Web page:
Zarcon Dee Grissom's Idea Page
EV9
Updated 08APR2008
Home > Meet the computers > SuperCalc1 
Why did this little 25MHz 286, get called SuperCalc AKA Super-Calculator?
Well in short, it became a desktop calculator with far more capabilities then Any hand held calculator. just fire up Qbasic, and type in print followed by just about any formula, run the program, and it would display the results. When the handhold calculator just didn't have the functionality, capacity, or shear amount of digits, SuperCalc could do the job.
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That piece of cardboard, is nothing more then a baffle, to force ALL the incoming air past the guts, to cool them, before being exhausted out the back by that PCI-slot fan. That heat sink, is indeed after market, and helps cool the brain of the computer, the 286. This computer has the entire Meg of RAM, along with whatever amount of video RAM for the on board video chip. it seams to be a rarity to come across an on-board video solution that dose not leach off the main memory. The black stuff on the top cover, is rubberized undercoat, to further reduce noise. the cloth looking stuff on the hard drive bracket, is friction tape, to help act as a vibration bushing of sorts.

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Last week I got some coffee in the keyboard, that prevented the keys from coming back up after being pressed. terrible waste of coffee, for witch I hope the great coffee gods, may some day forgive me for. I turned off the computer and cleaned out the keyboard. when I turned on the comp again, it had forgotten everything. A sure sign that the BIOS battery (now over 17 years old) was dead. I took the opportunity to open up the computer to clean out the cobwebs, and years of dust. Then decided to double check all them aging electrolytic caps in the power supply. yep, there quite dried up. A 2200uf cap, should not measure in at less then 500uf.

Well the first thing I did was to take pictures of ALL the jumpers I could find, to ensure that if they fell off, I would know where they belonged. They seem to be labeled, however my guess is probably as good as yours as to what they actually do. I didn't bother trying to find documentation as to what they did. this computer runs in it's current configuration, as it did back in 1991, so I will leave the jumpers alone.

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the camera refused to focus for this one... w.t.a.l.
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the camera refused to focus for this one... w.t.a.l.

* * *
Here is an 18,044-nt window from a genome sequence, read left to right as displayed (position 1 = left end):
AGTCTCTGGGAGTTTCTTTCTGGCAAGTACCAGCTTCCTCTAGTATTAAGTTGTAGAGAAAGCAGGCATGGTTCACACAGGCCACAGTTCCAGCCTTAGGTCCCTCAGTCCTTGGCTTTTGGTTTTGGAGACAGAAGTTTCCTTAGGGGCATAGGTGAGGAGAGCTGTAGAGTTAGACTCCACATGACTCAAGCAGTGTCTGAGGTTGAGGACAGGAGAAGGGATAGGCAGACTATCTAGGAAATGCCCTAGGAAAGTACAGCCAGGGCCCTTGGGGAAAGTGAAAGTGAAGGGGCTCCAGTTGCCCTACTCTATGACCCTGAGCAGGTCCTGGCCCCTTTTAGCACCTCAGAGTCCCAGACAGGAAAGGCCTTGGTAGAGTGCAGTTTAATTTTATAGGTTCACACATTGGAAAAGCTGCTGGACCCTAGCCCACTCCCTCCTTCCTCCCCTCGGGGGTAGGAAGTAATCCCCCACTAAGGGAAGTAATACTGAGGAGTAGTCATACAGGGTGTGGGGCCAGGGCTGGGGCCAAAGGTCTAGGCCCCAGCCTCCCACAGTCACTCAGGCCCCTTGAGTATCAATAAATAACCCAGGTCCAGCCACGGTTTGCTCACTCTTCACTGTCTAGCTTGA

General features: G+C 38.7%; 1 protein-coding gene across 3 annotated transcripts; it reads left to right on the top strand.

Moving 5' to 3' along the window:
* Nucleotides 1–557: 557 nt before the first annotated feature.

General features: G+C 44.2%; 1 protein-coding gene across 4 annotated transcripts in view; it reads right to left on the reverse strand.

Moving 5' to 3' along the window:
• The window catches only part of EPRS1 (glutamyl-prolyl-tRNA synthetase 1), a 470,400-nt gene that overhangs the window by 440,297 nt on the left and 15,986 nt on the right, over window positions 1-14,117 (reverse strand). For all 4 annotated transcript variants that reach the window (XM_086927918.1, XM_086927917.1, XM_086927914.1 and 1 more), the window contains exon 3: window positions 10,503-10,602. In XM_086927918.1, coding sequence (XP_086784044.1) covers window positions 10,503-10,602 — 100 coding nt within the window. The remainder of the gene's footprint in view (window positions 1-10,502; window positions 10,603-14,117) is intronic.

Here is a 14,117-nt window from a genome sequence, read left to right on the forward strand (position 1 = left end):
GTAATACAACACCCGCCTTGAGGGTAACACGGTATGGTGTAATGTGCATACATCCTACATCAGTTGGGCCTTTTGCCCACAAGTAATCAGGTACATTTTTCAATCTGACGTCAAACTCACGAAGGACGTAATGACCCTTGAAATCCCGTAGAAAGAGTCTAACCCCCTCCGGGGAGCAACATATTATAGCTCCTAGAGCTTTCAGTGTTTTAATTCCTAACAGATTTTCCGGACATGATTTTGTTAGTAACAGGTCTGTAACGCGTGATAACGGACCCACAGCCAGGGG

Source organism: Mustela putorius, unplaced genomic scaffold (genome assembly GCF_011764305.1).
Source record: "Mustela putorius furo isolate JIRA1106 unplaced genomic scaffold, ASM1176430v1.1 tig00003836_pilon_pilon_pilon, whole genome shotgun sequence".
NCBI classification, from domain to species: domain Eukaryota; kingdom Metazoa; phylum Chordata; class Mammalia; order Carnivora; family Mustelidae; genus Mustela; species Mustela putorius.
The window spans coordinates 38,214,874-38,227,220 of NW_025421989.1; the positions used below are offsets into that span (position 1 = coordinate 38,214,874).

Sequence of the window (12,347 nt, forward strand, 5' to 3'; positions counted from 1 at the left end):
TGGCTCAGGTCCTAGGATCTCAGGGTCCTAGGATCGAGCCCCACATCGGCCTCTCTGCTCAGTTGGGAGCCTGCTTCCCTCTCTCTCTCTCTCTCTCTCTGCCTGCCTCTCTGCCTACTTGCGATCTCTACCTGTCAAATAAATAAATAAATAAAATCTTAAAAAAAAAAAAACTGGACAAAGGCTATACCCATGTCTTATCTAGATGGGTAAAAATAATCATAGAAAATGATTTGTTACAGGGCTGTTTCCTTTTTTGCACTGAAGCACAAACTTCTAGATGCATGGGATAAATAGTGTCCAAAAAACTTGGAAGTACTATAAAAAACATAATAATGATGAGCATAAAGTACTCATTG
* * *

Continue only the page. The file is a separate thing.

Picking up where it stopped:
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Then I replaced the dead BIOS battery, and cleaned out the socket with alcohol. this particular clip, can be very deceiving, that metal piece on top of the battery only springs up so far before the entire battery socket busts into a million bits and pieces. the battery needs to be gently lifted, then slid out away from that metal retaining clip thing.

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Last I pooled out the power supply modal thing, to do a quick visual inspection. the tainted/burnt spots on the PCB are a sign that the components in that location are getting hotter then they should be getting. given the age of this computer I did not hesitate to locate identical ratted caps to replace the seven-teen year old ones. the decreased physical size of the newer components, allowed barely enough room for some additional metal film caps, a slight improvement. then I drilled/cut some vents for air to help cool the hotter components. I thought about replacing the old diodes (0.7v) for newer high-efficiency Schottky (0.135v) ones, and decided that would probably throw the output voltages beyond adjustable limits.

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well in closing, this unit uses a -12 white, +12 purple, COM black, COM black,  +5 red, +5 red,  power supply. The amp ratings on the board are labeled as -12v 0.11A, +12v 0.6A, and +5v 3.3A. The board dose not appear to have any kind of booster inductor ("forward" or "buck") circuit, indicating a much lower switching frequency. and the input full bridge 120VDC input circuit indicates that this unit is strictly for 120VAC mains.


Gallory TBD


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